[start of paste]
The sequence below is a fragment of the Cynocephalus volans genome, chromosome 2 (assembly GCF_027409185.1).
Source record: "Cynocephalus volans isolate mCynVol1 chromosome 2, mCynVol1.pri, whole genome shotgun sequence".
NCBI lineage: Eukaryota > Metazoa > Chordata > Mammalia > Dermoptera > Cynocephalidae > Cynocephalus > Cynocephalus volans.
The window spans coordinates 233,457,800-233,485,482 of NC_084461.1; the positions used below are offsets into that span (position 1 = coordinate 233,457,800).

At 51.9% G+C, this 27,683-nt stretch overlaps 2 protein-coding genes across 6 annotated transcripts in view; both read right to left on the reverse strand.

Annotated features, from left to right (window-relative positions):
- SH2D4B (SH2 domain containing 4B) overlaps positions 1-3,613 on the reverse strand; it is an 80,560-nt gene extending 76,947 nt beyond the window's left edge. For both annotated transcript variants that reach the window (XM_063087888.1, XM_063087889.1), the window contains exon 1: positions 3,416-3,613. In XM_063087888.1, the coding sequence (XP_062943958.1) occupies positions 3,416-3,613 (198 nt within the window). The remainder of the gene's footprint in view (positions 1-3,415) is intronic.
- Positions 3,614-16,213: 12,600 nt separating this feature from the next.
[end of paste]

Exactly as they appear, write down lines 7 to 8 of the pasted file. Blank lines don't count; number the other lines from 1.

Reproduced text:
- SH2D4B (SH2 domain containing 4B) overlaps positions 1-3,613 on the reverse strand; it is an 80,560-nt gene extending 76,947 nt beyond the window's left edge. For both annotated transcript variants that reach the window (XM_063087888.1, XM_063087889.1), the window contains exon 1: positions 3,416-3,613. In XM_063087888.1, the coding sequence (XP_062943958.1) occupies positions 3,416-3,613 (198 nt within the window). The remainder of the gene's footprint in view (positions 1-3,415) is intronic.
- Positions 3,614-16,213: 12,600 nt separating this feature from the next.